If the reduced apoptosome activity was crucial in enabling endogenous IAPs to effectively regulate apoptosis postcytochrome c in neuronally differentiated cells, then increasing Apaf-1 levels should be sufficient to overcome the deficit in the apoptosome and permit cytochrome c alone to activate caspases in neuronally differentiated cells. Although cytochrome c alone did not induce caspase activation, addition of Apaf-1 protein was remarkably effective in permitting cytochrome c to induce robust caspase activation in the neuronally differentiated cell lysates, without the need to overcome IAP inhibition (Fig. 5 C). The amount of Apaf-1 protein added (10 nM) was in the physiological range for restoring Apaf-1 levels in the neuronally differentiated lysates, as it was equivalent to the amount required for 50% of maximal activation in Apaf-1 knock-out fibroblast lysates (Fig. S3, available at http://www.jcb.org/cgi/content/full/jcb.200406073/DC1). Also, the processing of caspase-9 seen in neuronally differentiated extracts to which Apaf-1 was added was indicative of its restored apoptosome efficiency with the p35 form (apoptosome processed) predominating just as was seen in naïve cell extracts.
We also examined whether expression of Apaf-1 permitted cytochrome c to induce apoptosis in intact neuronally differentiated cells. Neuronally differentiated cells were injected with plasmids expressing GFP and either Apaf-1 or vector alone. After allowing 24 h for expression, the GFP-positive cells were injected with cytochrome c to examine the ability of cytosolic cytochrome c to induce apoptosis in these cells. As anticipated, the neuronally differentiated cells expressing GFP and vector alone were resistant to cytosolic injection of cytochrome c. In contrast, increasing the levels of Apaf-1 permitted cytochrome c to induce apoptosis, as <20% of the Apaf-1–expressing cells remained viable 3 h after cytochrome c injections (Fig. 5 D). Injection of rhodamine dextran dye alone did not induce cell death in Apaf-1–overexpressing cells. To determine whether this effect was specific to Apaf-1, we examined whether overexpression of procaspase-9 also made the neuronally differentiated cells more vulnerable to cytosolic cytochrome c. No appreciable increase in cell death was observed when cytochrome c was injected in procaspase-9–overexpressing cells (Fig. 5 D). Thus, restoring Apaf-1 levels eliminated the stringent postcytochrome c regulation of apoptosis and allowed cytochrome c to induce apoptosis rapidly and without the need to overcome any endogenous IAP inhibition in neuronally differentiated cells.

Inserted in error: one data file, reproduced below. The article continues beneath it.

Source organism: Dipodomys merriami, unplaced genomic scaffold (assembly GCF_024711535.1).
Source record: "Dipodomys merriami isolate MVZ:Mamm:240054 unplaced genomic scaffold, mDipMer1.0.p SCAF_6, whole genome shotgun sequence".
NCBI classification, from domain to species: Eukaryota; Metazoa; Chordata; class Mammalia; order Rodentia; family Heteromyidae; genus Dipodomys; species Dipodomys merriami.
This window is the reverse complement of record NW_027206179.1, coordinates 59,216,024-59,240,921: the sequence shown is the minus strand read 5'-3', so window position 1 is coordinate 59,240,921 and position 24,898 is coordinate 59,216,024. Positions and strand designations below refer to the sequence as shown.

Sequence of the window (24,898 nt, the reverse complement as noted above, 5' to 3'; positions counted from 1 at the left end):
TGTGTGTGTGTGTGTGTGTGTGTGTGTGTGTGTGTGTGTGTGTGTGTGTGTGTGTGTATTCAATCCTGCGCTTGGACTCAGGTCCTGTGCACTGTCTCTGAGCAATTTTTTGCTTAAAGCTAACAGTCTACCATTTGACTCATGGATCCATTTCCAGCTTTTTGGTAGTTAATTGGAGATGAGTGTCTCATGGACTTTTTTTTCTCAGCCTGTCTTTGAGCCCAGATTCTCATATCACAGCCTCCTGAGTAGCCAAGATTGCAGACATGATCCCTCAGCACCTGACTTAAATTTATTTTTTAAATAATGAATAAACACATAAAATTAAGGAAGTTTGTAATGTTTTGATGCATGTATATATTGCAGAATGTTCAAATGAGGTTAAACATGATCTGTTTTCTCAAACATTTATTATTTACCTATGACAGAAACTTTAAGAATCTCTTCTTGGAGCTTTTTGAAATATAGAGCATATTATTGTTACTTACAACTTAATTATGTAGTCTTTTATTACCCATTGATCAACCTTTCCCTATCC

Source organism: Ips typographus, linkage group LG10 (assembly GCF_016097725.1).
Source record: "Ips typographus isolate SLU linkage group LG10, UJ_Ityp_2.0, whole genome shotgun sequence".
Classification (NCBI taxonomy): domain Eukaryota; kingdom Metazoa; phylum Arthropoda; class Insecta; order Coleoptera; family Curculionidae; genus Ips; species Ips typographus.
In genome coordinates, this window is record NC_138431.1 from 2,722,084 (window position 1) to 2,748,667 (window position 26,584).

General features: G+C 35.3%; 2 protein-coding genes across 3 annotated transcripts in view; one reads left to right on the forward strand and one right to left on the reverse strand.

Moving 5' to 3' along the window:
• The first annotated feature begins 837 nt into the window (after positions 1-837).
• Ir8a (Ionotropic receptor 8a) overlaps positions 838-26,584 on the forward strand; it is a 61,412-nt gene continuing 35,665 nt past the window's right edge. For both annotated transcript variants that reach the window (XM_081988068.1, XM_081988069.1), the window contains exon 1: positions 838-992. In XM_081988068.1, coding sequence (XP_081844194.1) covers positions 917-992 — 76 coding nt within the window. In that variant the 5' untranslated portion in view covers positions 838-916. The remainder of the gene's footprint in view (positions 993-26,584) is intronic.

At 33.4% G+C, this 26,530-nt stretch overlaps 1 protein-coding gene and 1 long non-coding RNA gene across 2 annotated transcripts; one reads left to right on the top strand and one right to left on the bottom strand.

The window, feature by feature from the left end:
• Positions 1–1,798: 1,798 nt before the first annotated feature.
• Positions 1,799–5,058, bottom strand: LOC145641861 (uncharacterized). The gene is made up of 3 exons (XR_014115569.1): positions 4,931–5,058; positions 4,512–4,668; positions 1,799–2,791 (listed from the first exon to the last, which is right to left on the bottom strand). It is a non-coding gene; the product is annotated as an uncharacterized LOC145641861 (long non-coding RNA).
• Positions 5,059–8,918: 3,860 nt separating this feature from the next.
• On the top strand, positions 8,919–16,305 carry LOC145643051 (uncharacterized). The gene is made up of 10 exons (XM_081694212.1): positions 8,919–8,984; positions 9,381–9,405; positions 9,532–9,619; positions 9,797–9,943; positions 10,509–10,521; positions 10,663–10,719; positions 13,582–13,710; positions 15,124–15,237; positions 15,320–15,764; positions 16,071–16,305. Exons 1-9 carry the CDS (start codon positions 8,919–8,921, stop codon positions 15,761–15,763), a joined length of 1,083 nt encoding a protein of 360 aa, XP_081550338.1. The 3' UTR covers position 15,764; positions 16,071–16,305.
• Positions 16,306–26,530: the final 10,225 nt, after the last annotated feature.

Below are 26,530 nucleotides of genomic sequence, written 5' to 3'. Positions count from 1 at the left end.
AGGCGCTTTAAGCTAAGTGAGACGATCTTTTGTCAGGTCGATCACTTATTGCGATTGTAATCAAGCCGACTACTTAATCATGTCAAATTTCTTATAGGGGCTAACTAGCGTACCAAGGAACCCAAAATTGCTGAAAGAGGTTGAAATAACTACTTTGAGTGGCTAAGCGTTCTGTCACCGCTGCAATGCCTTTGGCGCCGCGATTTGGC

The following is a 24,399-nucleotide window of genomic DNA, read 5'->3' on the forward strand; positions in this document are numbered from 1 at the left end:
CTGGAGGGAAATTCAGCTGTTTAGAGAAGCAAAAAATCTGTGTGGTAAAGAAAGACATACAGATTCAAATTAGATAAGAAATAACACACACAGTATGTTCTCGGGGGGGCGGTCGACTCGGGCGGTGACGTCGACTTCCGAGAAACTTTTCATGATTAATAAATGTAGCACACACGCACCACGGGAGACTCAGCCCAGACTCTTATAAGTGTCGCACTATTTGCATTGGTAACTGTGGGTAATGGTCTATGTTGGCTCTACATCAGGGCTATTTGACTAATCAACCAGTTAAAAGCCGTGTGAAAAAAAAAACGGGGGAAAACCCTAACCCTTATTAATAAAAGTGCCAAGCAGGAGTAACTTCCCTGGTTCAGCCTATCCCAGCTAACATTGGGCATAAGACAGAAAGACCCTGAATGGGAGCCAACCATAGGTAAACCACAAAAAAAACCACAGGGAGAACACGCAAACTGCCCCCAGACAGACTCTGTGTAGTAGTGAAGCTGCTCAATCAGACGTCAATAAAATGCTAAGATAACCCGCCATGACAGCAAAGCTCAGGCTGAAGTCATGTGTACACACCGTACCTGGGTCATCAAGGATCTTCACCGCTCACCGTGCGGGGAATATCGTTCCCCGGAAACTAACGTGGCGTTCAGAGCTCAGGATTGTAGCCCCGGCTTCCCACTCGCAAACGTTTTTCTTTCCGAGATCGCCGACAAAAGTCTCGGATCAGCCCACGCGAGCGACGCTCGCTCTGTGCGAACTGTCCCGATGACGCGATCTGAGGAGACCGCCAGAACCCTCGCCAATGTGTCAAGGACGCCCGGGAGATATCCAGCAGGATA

To test whether our model of coupling between Apaf-1 levels and IAP function can extend beyond the PC12 cell paradigm, we examined this in two different primary cell types. Our model predicts that reducing Apaf-1 levels in a primary cell would engage a strict regulation of cytochrome c–mediated apoptosis by endogenous IAPs where such a regulation is otherwise not detected. We examined this in cytosolic extracts of primary dermal fibroblasts isolated from wild-type and Apaf-1 heterozygous mice. Exogenous cytochrome c induced robust caspase activation in wild-type fibroblast lysates and addition of Smac did not enhance caspase activation, indicating that endogenous IAPs were ineffective in regulating caspase activation in wild-type fibroblasts (Fig. 6 A). In contrast, caspase activation with cytochrome c was significantly reduced in Apaf-1 heterozygous fibroblast lysates. Importantly, this reduction in cytochrome c–mediated caspase activation was not simply because of reduced Apaf-1 levels alone, but rather as a consequence of the resulting increased regulation by IAPs, as addition of Smac allowed greater activation of caspases in Apaf-1 heterozygous extracts (Fig. 6 B).
We also examined whether the ability of endogenous IAPs to strictly regulate apoptosis in primary sympathetic neurons (at P5) (Deshmukh et al., 2002; Potts et al., 2003) was a result of decreased Apaf-1 levels with neuronal differentiation. First, we examined sympathetic neurons isolated from embryonic day 16 (E16) mice, a point at which a majority of these neurons have begun postmitotic differentiation and are responsive to NGF (Wyatt and Davies, 1995). After 2 d in culture, these cells were microinjected with cytochrome c and were found to undergo rapid apoptosis with cytochrome c alone (Fig. 7 A). In contrast, P3 sympathetic neurons maintained in culture for 2 d (P5 equivalent) were remarkably resistant to microinjection of cytochrome c because of strict regulation by IAPs, as described previously (Deshmukh and Johnson, 1998; Deshmukh et al., 2002). E16 sympathetic neurons maintained in culture for 8 d (P5 equivalent) also became markedly resistant to cytochrome c (unpublished data).
To determine whether the differential regulation of apoptosis by IAPs was linked to changes in Apaf-1 levels, we examined the levels of Apaf-1 protein in E16 and P3 sympathetic neurons after 2 d in culture. Levels of Apaf-1 were dramatically reduced in P3 as compared with E16 neurons (Fig. 7 B). In contrast, no differences in the levels of caspase-9, caspase-3, or IAPs, as well as Smac and HtrA2, were observed in E16 versus P3 sympathetic neurons (Fig. 7 B; Fig. S4, available at http://www.jcb.org/cgi/content/full/jcb.200406073/DC1). We examined whether increasing Apaf-1 levels specifically had the ability to overcome the strict IAP-mediated regulation of apoptosis seen in P5 sympathetic neurons. Primary P5 sympathetic neurons were injected with plasmids expressing GFP and either Apaf-1 or vector alone, and were subsequently reinjected with cytochrome c to examine the ability of cytosolic cytochrome c to induce apoptosis in these neurons. Increasing Apaf-1 levels was remarkably effective in permitting cytochrome c to induce apoptosis, without the need to overcome endogenous IAPs in primary sympathetic neurons. Less than 20% of Apaf-1–injected neurons were viable 6 h after cytochrome c injections (Fig. 7, C and D). Importantly, overexpression of caspase-9 was ineffective in changing the resistance of these neurons to cytochrome c. These results show that primary sympathetic neurons develop IAP-mediated resistance with neuronal maturation by specifically down-regulating Apaf-1 levels.